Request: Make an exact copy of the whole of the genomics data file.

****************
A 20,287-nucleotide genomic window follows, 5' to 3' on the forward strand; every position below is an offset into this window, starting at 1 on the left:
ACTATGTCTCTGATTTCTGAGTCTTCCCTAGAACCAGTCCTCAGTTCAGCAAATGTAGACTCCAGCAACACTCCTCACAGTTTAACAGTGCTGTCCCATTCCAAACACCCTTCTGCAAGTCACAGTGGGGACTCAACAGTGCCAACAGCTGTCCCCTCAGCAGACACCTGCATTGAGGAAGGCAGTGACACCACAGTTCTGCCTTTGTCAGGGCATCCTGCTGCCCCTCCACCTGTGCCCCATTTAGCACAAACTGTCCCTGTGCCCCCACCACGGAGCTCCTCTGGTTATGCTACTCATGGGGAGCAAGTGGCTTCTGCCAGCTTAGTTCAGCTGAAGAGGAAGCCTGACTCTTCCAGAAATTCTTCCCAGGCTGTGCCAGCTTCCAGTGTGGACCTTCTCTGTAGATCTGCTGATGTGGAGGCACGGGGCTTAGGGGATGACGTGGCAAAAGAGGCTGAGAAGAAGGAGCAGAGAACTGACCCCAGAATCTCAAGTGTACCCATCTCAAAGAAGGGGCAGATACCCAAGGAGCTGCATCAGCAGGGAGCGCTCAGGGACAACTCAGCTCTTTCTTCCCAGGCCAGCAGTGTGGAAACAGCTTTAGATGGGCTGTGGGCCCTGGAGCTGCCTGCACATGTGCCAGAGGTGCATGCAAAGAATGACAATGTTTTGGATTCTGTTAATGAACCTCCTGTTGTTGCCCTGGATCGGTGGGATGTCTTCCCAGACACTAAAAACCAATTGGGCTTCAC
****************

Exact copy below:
A 20,287-nucleotide genomic window follows, 5' to 3' on the forward strand; every position below is an offset into this window, starting at 1 on the left:
ACTATGTCTCTGATTTCTGAGTCTTCCCTAGAACCAGTCCTCAGTTCAGCAAATGTAGACTCCAGCAACACTCCTCACAGTTTAACAGTGCTGTCCCATTCCAAACACCCTTCTGCAAGTCACAGTGGGGACTCAACAGTGCCAACAGCTGTCCCCTCAGCAGACACCTGCATTGAGGAAGGCAGTGACACCACAGTTCTGCCTTTGTCAGGGCATCCTGCTGCCCCTCCACCTGTGCCCCATTTAGCACAAACTGTCCCTGTGCCCCCACCACGGAGCTCCTCTGGTTATGCTACTCATGGGGAGCAAGTGGCTTCTGCCAGCTTAGTTCAGCTGAAGAGGAAGCCTGACTCTTCCAGAAATTCTTCCCAGGCTGTGCCAGCTTCCAGTGTGGACCTTCTCTGTAGATCTGCTGATGTGGAGGCACGGGGCTTAGGGGATGACGTGGCAAAAGAGGCTGAGAAGAAGGAGCAGAGAACTGACCCCAGAATCTCAAGTGTACCCATCTCAAAGAAGGGGCAGATACCCAAGGAGCTGCATCAGCAGGGAGCGCTCAGGGACAACTCAGCTCTTTCTTCCCAGGCCAGCAGTGTGGAAACAGCTTTAGATGGGCTGTGGGCCCTGGAGCTGCCTGCACATGTGCCAGAGGTGCATGCAAAGAATGACAATGTTTTGGATTCTGTTAATGAACCTCCTGTTGTTGCCCTGGATCGGTGGGATGTCTTCCCAGACACTAAAAACCAATTGGGCTTCAC